The Asher Roth story could have been my story. I was a white, suburban college kid who had dreams of becoming a professional rapper. Sure, I was in college about a decade before he was, but my plan to get on was similar to his – spit fire for my friends, record a couple songs over industry beats, take a few shots at getting the word out, and hope that one day the right person would take notice.
The difference between our stories is that for Asher, the right person actually took notice – which is a testament to both his MC skills and originality. That person was a young Scooter Braun, one of the most successful and influential music executives of the past decade, who is also credited with discovering Justin Bieber.
“All these stories always have a little bit of luck and timing involved,” Asher said during a two-hour conversation about the 10th anniversary of his door-opening debut album, Asleep In The Bread Aisle.
And that’s not to take anything away from Asher. He’s an incredibly talented artist who deserves all the success he’s had. But even he’ll admit: life could’ve easily gone in a very different direction if it hadn’t been for a few key players and moments.
In the latter half of the 2000s, Asher Roth was entering his junior year at West Chester University in his home state of Pennsylvania, and was going through what he describes as “a moment that every college kid has.” He was an elementary education major who was dabbling in rapping, and as he sat in his “moldy basement,” he knew something was missing.
“This ain’t it,” Asher recalled over the phone from his Philadelphia home. “I want to do something else, but I’ve reached this point in my life where I need to commit myself to school.”
This is where that little bit of luck and timing comes into play. It turns out, as Asher was going through a moment of uncertainty at West Chester University, Scooter Braun was simultaneously having a bit of a quarter-life crisis, trying to figure out his next move down in Atlanta after graduating from Emory University.
Then one day, after receiving a MySpace auto-friend request from Asher, Scooter stumbled across a recording of his titled “Family Man.” And that’s where the Asleep In The Bread Aisle story begins.
On the phone with Scooter Braun
“I was rapping over other people’s beats. Everything was still very mixtape driven. NahRight, DatPiff, that was the thing. I’m rapping over the Puff record with Cee-Lo, and it was all about coming from a good family. I really love and appreciate my family. Scooter has ‘family’ inked on his wrist. I think that intrigued him when he heard it.
“Scooter does this rigorous research like he does when he hunts people down, and what he found on me was a Facebook page that had my friend Boyd’s phone number. Scooter calls and goes, ‘Tell me everything you know about Asher Roth.’ Boyd goes, ‘What, dog?’ And Boyd hangs up on him. Boyd’s like, ‘Dude, we just had a party last night. I thought the cops were looking for you because of a noise violation.’ Scooter calls back and says, ‘This is the most important phone call of your boy’s life,’ which is classic Scooter – but he’s right, though.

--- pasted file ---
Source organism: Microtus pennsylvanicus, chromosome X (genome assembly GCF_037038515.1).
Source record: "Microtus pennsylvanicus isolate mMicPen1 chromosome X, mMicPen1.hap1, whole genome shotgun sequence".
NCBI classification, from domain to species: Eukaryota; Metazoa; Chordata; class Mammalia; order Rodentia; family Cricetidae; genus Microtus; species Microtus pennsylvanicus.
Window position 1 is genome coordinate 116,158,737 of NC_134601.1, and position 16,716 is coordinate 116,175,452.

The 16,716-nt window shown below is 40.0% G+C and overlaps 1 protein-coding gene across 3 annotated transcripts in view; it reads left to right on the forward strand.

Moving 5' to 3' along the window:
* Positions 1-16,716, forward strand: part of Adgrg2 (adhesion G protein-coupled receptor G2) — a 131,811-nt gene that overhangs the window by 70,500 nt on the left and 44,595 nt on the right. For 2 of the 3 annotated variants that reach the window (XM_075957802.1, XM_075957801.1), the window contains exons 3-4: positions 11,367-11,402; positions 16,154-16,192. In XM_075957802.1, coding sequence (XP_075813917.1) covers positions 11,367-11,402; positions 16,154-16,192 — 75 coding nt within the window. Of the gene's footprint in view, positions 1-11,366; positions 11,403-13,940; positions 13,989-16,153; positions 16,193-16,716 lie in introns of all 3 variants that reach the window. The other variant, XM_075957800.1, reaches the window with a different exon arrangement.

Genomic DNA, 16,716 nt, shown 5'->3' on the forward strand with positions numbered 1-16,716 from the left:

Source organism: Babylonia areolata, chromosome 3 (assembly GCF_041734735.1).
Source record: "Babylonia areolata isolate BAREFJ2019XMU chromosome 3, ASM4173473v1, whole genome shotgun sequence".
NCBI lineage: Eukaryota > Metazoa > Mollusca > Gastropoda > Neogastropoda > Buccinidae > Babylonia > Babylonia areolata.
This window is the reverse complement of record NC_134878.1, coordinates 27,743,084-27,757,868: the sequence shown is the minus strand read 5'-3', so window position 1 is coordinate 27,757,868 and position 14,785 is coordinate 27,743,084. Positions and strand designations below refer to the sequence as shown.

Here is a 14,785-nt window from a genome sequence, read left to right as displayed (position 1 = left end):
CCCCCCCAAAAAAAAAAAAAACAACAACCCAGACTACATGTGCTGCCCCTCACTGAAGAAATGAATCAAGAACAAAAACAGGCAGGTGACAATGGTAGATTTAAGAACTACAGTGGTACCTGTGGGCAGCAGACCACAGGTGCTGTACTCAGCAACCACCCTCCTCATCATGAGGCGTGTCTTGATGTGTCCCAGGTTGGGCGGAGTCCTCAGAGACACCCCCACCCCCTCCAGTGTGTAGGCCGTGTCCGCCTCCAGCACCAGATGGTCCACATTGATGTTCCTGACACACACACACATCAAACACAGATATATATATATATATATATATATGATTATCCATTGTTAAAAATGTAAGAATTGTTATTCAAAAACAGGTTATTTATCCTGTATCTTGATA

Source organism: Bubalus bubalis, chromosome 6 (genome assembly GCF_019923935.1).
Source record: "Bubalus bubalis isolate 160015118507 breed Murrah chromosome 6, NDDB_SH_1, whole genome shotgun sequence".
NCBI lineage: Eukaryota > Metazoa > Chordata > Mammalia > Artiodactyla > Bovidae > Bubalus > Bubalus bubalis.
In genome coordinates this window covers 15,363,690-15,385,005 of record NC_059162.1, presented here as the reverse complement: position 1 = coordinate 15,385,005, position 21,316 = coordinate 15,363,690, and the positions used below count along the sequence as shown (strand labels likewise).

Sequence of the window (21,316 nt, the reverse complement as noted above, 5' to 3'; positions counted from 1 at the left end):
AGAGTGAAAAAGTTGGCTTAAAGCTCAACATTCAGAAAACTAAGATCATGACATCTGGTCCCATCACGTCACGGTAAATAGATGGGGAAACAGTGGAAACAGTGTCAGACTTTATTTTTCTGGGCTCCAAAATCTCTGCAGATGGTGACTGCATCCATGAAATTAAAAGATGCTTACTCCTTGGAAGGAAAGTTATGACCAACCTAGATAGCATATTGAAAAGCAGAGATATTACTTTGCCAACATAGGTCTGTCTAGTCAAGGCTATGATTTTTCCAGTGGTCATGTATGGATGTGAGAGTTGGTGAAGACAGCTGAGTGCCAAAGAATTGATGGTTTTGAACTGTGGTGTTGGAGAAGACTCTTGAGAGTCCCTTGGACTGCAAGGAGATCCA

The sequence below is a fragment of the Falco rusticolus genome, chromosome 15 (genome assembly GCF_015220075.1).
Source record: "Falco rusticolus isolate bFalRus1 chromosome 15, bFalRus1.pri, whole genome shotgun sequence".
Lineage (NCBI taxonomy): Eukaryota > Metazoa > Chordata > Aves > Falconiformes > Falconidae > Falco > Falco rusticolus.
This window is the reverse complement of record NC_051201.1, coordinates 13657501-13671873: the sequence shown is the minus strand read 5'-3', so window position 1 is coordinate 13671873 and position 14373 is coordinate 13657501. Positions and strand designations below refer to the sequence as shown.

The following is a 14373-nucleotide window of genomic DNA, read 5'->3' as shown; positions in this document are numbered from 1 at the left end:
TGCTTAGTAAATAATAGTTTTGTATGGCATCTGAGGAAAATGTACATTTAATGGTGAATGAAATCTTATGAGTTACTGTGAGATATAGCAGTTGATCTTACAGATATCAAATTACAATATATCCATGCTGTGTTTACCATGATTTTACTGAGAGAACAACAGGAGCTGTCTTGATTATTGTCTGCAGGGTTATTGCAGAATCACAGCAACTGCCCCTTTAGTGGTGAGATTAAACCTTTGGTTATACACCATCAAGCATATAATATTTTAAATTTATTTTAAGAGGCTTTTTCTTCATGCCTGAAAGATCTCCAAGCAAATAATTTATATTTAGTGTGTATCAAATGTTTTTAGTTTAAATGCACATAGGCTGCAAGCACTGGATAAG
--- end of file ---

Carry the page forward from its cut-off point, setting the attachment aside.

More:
”I get on the phone with him, and it’s one of those chops for like, three hours. He was familiar with rap music, but more from a celebrity standpoint. But he was still super impressive. When you have pictures with Ludacris and you’re hanging out with Jermaine Dupri – you know, I bought Life in 1472 with ‘Money Ain’t a Thang’ on it when I was 12. As a 20, 21-year-old kid I’m like, ‘Hell yeah I wanna hang out with Ashton Kutcher and Andre 3000!’
“A little time goes by, and I’m still in school having that moment of, ‘There’s gotta be something better than this.’ I had just seen the movie Borat and there’s something about how he was operating like there were no consequences. That movie made me text Scooter. ‘Trust your gut, let’s make some moves.’ Little did I know, Scooter’s whole mantra is ‘Trust your gut.’ He calls me right after I send that text. And he says, ‘If you can get down to Atlanta, I can get you in front of important people.’”
“I fly myself down to Atlanta. I think pops threw me a little bit of money to get me down there. Scooter had connections with Chaka Zulu and Jeff Dixon from Disturbing Tha Peace. He had just bought into a nightclub called Opera. I’m just legal to drink, and now I’m poppin’ into Opera having bottle service. So it’s like, ‘This is way more interesting than West Chester University.’
“I was crashing on the couch at Scooter’s place, going through beats and writing stuff. He took me to hang out with Tricky Stewart and The-Dream. This is right around the time of ‘Umbrella,’ and Dream is about to become ‘the guy.’ You’re meeting these guys and seeing what they’re working on. And you’re like, ‘Wow, these guys are really doing it.’